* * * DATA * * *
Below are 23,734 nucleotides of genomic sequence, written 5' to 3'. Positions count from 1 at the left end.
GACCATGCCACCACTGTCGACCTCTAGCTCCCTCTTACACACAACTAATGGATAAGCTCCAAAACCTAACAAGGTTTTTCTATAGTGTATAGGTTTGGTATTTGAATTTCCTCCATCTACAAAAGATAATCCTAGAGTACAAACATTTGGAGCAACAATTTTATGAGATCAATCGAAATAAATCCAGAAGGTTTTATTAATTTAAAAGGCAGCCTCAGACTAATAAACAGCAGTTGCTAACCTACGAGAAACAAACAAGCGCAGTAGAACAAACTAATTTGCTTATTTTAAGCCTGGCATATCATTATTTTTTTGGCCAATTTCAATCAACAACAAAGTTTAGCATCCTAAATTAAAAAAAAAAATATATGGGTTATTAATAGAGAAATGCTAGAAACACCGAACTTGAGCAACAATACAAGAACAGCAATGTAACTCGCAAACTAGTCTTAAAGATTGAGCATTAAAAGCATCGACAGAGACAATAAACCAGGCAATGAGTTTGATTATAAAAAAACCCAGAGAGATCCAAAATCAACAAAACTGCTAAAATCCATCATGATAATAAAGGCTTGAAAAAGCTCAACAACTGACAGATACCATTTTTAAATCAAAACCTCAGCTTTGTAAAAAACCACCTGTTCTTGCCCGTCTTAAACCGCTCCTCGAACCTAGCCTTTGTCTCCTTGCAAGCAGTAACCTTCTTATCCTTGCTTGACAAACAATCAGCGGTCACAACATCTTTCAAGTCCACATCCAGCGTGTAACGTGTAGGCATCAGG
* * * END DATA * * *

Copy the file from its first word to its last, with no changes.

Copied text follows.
Below are 23,734 nucleotides of genomic sequence, written 5' to 3'. Positions count from 1 at the left end.
GACCATGCCACCACTGTCGACCTCTAGCTCCCTCTTACACACAACTAATGGATAAGCTCCAAAACCTAACAAGGTTTTTCTATAGTGTATAGGTTTGGTATTTGAATTTCCTCCATCTACAAAAGATAATCCTAGAGTACAAACATTTGGAGCAACAATTTTATGAGATCAATCGAAATAAATCCAGAAGGTTTTATTAATTTAAAAGGCAGCCTCAGACTAATAAACAGCAGTTGCTAACCTACGAGAAACAAACAAGCGCAGTAGAACAAACTAATTTGCTTATTTTAAGCCTGGCATATCATTATTTTTTTGGCCAATTTCAATCAACAACAAAGTTTAGCATCCTAAATTAAAAAAAAAAATATATGGGTTATTAATAGAGAAATGCTAGAAACACCGAACTTGAGCAACAATACAAGAACAGCAATGTAACTCGCAAACTAGTCTTAAAGATTGAGCATTAAAAGCATCGACAGAGACAATAAACCAGGCAATGAGTTTGATTATAAAAAAACCCAGAGAGATCCAAAATCAACAAAACTGCTAAAATCCATCATGATAATAAAGGCTTGAAAAAGCTCAACAACTGACAGATACCATTTTTAAATCAAAACCTCAGCTTTGTAAAAAACCACCTGTTCTTGCCCGTCTTAAACCGCTCCTCGAACCTAGCCTTTGTCTCCTTGCAAGCAGTAACCTTCTTATCCTTGCTTGACAAACAATCAGCGGTCACAACATCTTTCAAGTCCACATCCAGCGTGTAACGTGTAGGCATCAGG